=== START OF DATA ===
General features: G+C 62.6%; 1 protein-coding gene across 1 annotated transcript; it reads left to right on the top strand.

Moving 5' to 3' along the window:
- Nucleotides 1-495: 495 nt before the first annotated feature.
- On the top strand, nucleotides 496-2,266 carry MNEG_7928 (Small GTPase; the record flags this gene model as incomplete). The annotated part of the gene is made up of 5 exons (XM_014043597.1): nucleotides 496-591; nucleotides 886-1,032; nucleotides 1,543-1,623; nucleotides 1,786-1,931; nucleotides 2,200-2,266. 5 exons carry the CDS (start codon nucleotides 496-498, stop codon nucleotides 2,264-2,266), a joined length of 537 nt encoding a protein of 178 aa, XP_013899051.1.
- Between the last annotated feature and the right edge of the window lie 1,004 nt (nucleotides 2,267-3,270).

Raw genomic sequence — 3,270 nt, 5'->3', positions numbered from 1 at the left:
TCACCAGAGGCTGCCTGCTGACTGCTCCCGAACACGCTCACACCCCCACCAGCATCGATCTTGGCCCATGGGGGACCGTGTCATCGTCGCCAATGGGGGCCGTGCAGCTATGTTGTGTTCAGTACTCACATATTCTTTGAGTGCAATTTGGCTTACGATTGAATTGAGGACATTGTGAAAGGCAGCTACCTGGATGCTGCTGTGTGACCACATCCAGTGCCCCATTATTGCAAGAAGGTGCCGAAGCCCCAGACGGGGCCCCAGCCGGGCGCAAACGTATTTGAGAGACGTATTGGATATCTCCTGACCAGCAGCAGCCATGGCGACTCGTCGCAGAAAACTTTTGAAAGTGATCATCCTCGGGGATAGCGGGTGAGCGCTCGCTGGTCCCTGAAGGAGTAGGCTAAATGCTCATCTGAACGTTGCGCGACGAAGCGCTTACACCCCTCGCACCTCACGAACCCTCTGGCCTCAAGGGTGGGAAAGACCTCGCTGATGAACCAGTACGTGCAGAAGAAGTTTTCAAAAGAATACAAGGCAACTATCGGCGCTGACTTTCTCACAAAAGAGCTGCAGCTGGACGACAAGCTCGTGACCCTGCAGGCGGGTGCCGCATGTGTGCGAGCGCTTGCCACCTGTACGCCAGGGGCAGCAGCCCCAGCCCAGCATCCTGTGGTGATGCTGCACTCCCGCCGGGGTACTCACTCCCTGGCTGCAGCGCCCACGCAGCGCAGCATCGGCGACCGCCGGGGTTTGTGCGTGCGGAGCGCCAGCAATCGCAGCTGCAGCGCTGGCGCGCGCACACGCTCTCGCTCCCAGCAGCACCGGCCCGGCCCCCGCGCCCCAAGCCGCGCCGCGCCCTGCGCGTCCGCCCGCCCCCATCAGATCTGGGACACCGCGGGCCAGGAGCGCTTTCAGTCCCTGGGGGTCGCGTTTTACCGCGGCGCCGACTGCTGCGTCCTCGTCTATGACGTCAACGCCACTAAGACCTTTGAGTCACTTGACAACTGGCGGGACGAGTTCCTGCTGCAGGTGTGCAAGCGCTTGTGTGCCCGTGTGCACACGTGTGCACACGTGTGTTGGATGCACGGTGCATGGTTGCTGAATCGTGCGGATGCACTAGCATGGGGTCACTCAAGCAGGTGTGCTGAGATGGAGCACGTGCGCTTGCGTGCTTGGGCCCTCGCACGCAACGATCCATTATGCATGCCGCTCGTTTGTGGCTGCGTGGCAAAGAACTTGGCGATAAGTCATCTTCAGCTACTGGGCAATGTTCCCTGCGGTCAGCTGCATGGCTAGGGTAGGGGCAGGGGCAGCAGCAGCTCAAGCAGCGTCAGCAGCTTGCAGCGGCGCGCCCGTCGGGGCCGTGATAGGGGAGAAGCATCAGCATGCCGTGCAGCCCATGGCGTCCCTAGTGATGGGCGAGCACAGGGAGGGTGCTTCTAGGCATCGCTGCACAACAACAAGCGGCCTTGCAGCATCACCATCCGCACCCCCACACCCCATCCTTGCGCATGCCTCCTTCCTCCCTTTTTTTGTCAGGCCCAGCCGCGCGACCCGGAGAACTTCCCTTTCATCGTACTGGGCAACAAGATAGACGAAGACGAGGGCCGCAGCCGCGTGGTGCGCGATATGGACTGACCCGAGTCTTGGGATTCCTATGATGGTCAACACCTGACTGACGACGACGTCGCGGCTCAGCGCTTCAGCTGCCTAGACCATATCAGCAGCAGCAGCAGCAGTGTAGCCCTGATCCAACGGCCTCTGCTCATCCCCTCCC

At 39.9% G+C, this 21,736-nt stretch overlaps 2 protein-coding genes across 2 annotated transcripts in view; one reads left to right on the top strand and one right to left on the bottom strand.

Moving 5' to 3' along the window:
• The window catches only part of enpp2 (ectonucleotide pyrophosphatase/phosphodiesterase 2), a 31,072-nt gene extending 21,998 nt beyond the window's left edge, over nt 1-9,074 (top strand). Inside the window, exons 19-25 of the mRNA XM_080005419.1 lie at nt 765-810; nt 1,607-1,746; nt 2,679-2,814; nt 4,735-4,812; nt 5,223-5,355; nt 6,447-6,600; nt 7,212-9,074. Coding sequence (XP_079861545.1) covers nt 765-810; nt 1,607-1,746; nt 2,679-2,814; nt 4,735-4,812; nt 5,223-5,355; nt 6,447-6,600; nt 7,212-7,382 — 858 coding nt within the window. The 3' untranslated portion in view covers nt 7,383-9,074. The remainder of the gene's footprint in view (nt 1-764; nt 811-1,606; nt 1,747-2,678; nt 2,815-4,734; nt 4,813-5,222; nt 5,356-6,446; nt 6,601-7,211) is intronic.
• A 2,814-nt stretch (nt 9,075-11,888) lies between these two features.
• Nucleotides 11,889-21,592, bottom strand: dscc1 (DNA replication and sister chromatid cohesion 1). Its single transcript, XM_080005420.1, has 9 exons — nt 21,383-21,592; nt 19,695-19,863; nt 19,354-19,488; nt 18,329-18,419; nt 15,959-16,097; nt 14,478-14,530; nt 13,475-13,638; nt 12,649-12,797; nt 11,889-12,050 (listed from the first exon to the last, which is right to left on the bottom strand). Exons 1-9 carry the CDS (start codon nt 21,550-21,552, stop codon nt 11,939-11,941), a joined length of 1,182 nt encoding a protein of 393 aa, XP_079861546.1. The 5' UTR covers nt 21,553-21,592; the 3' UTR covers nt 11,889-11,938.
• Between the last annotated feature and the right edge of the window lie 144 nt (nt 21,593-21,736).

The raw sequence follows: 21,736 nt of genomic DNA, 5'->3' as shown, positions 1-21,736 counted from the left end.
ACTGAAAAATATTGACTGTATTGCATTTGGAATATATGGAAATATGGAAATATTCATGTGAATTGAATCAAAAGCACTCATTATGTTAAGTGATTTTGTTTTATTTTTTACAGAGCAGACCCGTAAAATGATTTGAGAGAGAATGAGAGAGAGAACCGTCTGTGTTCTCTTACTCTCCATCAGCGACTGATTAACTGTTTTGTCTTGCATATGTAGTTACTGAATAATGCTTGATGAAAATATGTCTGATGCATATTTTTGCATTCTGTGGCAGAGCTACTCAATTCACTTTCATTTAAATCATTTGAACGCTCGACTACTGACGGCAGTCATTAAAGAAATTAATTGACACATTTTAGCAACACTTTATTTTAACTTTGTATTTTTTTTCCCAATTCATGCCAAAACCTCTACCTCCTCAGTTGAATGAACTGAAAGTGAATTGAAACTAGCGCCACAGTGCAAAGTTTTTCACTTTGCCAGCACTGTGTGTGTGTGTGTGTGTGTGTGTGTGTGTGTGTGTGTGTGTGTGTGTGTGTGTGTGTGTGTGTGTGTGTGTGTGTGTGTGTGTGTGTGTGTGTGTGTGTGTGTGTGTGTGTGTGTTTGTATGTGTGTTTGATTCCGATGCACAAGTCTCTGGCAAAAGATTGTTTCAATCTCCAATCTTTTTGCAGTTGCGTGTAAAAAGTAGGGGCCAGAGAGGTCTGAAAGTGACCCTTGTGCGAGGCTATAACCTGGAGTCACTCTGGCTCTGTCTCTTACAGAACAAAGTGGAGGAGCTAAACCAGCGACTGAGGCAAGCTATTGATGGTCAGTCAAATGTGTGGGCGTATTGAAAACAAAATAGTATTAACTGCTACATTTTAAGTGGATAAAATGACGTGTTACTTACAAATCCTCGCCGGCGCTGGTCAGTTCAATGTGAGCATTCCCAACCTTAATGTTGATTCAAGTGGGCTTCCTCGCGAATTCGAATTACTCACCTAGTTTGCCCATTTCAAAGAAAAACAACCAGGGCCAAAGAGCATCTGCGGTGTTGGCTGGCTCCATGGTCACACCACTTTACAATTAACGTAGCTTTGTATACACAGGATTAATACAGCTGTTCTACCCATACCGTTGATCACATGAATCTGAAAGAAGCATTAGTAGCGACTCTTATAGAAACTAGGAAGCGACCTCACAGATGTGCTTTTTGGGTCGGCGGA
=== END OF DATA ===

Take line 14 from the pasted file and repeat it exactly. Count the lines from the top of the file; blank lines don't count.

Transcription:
The raw sequence follows: 21,736 nt of genomic DNA, 5'->3' as shown, positions 1-21,736 counted from the left end.